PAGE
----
With the presidential election just days away Indonesia is awash with political news. The burning question on everyone’s mind is who will lead Indonesia for the next five years? Polls have voters at a 50-50 split between (relative) political newcomer Joko Widodo, and the well-known Prabowo Subianto. After ten years of stable yet cautious democracy under outgoing President Susilo Bamabang Yudhoyono much of the world is waiting to see who Indonesia’s next President will be.
Many in the West are concerned that the possible election of Prabowo Subianto (accused human rights violator) might indicate a return to some form of authoritarian rule. This assumption is not aided by the manner in which Western media has chosen to convey the upcoming election. Rather than a presidential campaign, audiences are being told that this is a battle between democracy and dictatorship. Yet this view only highlights how out of touch the world is with Indonesian politics.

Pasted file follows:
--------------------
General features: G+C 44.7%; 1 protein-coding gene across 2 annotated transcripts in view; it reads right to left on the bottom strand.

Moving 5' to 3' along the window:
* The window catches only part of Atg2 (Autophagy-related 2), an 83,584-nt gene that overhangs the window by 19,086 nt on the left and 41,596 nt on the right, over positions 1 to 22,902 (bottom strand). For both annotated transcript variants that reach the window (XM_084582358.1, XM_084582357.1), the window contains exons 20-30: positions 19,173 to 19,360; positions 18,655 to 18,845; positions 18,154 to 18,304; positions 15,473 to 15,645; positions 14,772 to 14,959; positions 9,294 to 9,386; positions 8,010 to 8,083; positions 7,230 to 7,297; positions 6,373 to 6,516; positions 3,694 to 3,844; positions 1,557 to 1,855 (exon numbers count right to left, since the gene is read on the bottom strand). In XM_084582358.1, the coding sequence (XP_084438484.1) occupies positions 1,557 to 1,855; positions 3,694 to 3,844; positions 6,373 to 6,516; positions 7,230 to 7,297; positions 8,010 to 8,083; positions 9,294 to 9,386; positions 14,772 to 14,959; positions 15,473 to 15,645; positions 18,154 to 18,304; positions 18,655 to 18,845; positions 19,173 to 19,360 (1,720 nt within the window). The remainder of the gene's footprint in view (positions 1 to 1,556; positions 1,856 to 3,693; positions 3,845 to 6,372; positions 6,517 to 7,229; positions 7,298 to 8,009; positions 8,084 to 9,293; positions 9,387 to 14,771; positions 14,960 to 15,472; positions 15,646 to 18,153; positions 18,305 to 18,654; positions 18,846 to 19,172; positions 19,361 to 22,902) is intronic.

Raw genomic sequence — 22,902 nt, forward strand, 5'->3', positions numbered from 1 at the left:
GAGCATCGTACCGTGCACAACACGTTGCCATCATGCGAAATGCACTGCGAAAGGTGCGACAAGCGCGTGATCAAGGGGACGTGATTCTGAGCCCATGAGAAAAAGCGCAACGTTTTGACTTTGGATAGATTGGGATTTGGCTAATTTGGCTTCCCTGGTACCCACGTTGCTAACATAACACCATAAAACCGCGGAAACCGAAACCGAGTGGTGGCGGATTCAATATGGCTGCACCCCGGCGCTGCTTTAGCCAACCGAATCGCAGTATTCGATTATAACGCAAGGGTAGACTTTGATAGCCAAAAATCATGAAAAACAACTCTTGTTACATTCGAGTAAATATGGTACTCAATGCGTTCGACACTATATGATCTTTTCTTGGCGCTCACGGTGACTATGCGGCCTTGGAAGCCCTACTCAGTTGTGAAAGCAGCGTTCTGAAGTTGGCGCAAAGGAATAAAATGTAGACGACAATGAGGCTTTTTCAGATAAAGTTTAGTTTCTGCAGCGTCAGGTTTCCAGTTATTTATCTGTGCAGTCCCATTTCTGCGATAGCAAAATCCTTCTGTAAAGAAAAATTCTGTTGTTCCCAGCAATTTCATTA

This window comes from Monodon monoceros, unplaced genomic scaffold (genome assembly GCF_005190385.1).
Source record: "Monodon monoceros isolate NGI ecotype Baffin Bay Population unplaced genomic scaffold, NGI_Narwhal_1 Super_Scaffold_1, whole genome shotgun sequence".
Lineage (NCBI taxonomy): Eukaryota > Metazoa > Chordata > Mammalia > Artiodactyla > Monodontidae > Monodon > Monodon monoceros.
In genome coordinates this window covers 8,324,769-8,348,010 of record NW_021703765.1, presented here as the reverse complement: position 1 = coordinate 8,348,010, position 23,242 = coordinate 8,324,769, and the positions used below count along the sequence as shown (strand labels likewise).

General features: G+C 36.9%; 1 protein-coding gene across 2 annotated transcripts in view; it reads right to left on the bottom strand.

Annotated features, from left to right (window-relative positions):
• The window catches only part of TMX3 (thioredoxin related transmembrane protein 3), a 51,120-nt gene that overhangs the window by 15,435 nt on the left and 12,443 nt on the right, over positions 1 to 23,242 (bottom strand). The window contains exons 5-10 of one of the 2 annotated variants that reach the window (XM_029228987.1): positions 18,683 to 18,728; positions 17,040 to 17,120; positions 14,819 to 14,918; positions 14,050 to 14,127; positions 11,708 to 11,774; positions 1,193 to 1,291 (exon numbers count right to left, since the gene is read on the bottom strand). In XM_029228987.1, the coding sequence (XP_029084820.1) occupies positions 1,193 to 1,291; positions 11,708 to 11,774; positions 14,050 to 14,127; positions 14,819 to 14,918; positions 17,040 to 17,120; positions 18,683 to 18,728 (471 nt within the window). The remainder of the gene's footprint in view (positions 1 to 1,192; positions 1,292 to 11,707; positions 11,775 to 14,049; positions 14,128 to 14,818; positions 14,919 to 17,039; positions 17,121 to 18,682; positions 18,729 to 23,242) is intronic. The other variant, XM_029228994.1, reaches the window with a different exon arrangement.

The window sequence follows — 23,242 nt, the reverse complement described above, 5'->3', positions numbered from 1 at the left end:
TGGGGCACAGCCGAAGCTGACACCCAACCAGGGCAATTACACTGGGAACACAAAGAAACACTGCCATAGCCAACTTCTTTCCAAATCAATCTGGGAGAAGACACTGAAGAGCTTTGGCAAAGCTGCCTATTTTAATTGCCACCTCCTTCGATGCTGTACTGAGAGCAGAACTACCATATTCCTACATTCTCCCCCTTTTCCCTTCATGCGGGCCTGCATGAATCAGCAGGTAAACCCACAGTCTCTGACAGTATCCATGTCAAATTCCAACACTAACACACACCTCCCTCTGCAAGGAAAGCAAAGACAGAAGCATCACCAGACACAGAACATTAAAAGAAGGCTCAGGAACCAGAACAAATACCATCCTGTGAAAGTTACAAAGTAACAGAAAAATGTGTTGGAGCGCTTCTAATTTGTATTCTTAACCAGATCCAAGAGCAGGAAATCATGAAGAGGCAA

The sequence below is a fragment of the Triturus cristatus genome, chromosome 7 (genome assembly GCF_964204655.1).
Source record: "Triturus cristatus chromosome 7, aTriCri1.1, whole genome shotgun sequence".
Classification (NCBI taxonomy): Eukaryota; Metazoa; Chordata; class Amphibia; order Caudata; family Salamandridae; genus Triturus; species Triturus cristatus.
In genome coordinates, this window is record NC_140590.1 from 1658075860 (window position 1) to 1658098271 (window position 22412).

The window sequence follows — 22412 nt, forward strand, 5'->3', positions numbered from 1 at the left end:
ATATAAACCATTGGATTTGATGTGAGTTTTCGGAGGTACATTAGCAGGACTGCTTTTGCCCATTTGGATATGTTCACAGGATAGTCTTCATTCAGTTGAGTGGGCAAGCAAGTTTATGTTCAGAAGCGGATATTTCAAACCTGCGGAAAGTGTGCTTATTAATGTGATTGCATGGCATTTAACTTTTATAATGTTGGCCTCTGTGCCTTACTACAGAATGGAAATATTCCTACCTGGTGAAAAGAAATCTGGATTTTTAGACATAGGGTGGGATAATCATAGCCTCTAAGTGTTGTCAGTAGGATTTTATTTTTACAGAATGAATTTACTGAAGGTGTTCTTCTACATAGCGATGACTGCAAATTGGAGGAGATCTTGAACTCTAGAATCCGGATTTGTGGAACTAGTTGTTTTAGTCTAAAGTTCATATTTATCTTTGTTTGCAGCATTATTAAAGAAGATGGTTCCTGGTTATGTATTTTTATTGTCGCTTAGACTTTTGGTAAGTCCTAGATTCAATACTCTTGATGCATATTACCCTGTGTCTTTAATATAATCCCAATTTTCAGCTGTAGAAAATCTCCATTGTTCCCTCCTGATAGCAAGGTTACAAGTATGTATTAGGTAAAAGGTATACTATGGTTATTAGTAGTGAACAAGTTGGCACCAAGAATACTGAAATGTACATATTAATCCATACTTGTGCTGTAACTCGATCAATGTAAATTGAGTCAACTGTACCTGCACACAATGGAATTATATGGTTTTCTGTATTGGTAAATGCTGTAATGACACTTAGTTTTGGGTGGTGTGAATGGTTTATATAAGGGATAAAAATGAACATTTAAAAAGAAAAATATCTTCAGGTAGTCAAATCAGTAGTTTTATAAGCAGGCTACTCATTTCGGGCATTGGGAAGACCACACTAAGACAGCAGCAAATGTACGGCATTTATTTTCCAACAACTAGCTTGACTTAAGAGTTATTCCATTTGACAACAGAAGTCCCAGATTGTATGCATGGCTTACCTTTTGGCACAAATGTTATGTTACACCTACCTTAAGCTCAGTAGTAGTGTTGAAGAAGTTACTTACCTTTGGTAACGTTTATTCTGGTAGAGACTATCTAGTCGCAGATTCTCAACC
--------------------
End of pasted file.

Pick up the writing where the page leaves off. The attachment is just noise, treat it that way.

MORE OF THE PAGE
The Soeharto era is over, and authoritarian rule in Indonesia is dead. Indonesians have used their collective voice to embrace an (albeit) imperfect yet evolving form of democratic governance. The election of either Jokowi or Prabowo will not change this fact; the lessons of reformasi cannot simply be forgotten. Instead, Indonesia stands on the precipice of an exciting new era. The next 10-15 years, will see the nation firmly supplant itself as both leader of Southeast Asia, and capable regional power. And, as much as some Indonesian politicians might want to remain isolationist, engagement with the International Community is an inevitable byproduct of growth. With the eye of the world increasingly on Indonesia, democracy will no doubt become the only game in town.